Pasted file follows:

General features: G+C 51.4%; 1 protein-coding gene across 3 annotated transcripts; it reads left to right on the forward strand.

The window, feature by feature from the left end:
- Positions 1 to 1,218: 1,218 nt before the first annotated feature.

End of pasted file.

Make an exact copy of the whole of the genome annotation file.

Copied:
General features: G+C 51.4%; 1 protein-coding gene across 3 annotated transcripts; it reads left to right on the forward strand.

The window, feature by feature from the left end:
- Positions 1 to 1,218: 1,218 nt before the first annotated feature.